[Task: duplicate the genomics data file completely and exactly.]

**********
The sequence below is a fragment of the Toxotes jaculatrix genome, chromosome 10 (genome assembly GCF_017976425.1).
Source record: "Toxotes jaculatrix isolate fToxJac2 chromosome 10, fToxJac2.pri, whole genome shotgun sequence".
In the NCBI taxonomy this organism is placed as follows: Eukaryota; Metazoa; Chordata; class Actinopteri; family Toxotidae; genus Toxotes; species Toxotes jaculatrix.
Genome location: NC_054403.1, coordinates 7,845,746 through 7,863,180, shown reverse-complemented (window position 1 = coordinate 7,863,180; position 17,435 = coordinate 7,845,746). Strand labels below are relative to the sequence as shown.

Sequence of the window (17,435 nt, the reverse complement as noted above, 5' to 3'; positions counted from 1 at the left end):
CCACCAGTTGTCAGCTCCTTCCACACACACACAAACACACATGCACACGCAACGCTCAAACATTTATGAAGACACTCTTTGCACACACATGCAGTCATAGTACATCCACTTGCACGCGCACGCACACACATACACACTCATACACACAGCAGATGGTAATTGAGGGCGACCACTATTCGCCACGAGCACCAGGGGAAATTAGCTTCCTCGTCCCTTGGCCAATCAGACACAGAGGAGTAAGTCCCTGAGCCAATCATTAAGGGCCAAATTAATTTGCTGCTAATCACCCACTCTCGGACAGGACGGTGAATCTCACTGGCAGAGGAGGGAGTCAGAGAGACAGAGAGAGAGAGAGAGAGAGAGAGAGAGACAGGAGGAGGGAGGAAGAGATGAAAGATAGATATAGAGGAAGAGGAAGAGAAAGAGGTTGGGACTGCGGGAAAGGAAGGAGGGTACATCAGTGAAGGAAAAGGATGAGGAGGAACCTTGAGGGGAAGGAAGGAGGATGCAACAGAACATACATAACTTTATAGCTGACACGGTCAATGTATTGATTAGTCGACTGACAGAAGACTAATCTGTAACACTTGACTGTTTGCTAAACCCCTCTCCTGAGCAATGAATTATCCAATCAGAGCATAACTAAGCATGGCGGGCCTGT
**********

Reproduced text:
The sequence below is a fragment of the Toxotes jaculatrix genome, chromosome 10 (genome assembly GCF_017976425.1).
Source record: "Toxotes jaculatrix isolate fToxJac2 chromosome 10, fToxJac2.pri, whole genome shotgun sequence".
In the NCBI taxonomy this organism is placed as follows: Eukaryota; Metazoa; Chordata; class Actinopteri; family Toxotidae; genus Toxotes; species Toxotes jaculatrix.
Genome location: NC_054403.1, coordinates 7,845,746 through 7,863,180, shown reverse-complemented (window position 1 = coordinate 7,863,180; position 17,435 = coordinate 7,845,746). Strand labels below are relative to the sequence as shown.

Sequence of the window (17,435 nt, the reverse complement as noted above, 5' to 3'; positions counted from 1 at the left end):
CCACCAGTTGTCAGCTCCTTCCACACACACACAAACACACATGCACACGCAACGCTCAAACATTTATGAAGACACTCTTTGCACACACATGCAGTCATAGTACATCCACTTGCACGCGCACGCACACACATACACACTCATACACACAGCAGATGGTAATTGAGGGCGACCACTATTCGCCACGAGCACCAGGGGAAATTAGCTTCCTCGTCCCTTGGCCAATCAGACACAGAGGAGTAAGTCCCTGAGCCAATCATTAAGGGCCAAATTAATTTGCTGCTAATCACCCACTCTCGGACAGGACGGTGAATCTCACTGGCAGAGGAGGGAGTCAGAGAGACAGAGAGAGAGAGAGAGAGAGAGAGAGAGACAGGAGGAGGGAGGAAGAGATGAAAGATAGATATAGAGGAAGAGGAAGAGAAAGAGGTTGGGACTGCGGGAAAGGAAGGAGGGTACATCAGTGAAGGAAAAGGATGAGGAGGAACCTTGAGGGGAAGGAAGGAGGATGCAACAGAACATACATAACTTTATAGCTGACACGGTCAATGTATTGATTAGTCGACTGACAGAAGACTAATCTGTAACACTTGACTGTTTGCTAAACCCCTCTCCTGAGCAATGAATTATCCAATCAGAGCATAACTAAGCATGGCGGGCCTGT